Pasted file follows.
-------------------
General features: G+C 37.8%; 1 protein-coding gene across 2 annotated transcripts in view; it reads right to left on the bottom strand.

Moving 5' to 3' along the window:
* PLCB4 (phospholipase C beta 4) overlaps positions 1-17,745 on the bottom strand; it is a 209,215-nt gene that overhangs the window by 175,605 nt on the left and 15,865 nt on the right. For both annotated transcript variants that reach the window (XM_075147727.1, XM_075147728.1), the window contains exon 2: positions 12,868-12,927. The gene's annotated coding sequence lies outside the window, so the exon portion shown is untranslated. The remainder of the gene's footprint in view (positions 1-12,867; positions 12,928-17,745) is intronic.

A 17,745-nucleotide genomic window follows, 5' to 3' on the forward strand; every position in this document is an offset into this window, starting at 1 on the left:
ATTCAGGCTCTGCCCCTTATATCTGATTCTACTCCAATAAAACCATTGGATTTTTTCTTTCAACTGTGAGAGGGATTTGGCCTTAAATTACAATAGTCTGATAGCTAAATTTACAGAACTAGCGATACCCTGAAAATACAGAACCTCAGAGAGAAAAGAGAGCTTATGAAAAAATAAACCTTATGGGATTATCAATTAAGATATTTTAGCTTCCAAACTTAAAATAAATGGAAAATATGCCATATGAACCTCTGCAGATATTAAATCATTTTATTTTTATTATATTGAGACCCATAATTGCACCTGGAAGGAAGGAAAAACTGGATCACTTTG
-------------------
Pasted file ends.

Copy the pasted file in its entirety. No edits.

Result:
General features: G+C 37.8%; 1 protein-coding gene across 2 annotated transcripts in view; it reads right to left on the bottom strand.

Moving 5' to 3' along the window:
* PLCB4 (phospholipase C beta 4) overlaps positions 1-17,745 on the bottom strand; it is a 209,215-nt gene that overhangs the window by 175,605 nt on the left and 15,865 nt on the right. For both annotated transcript variants that reach the window (XM_075147727.1, XM_075147728.1), the window contains exon 2: positions 12,868-12,927. The gene's annotated coding sequence lies outside the window, so the exon portion shown is untranslated. The remainder of the gene's footprint in view (positions 1-12,867; positions 12,928-17,745) is intronic.

A 17,745-nucleotide genomic window follows, 5' to 3' on the forward strand; every position in this document is an offset into this window, starting at 1 on the left:
ATTCAGGCTCTGCCCCTTATATCTGATTCTACTCCAATAAAACCATTGGATTTTTTCTTTCAACTGTGAGAGGGATTTGGCCTTAAATTACAATAGTCTGATAGCTAAATTTACAGAACTAGCGATACCCTGAAAATACAGAACCTCAGAGAGAAAAGAGAGCTTATGAAAAAATAAACCTTATGGGATTATCAATTAAGATATTTTAGCTTCCAAACTTAAAATAAATGGAAAATATGCCATATGAACCTCTGCAGATATTAAATCATTTTATTTTTATTATATTGAGACCCATAATTGCACCTGGAAGGAAGGAAAAACTGGATCACTTTG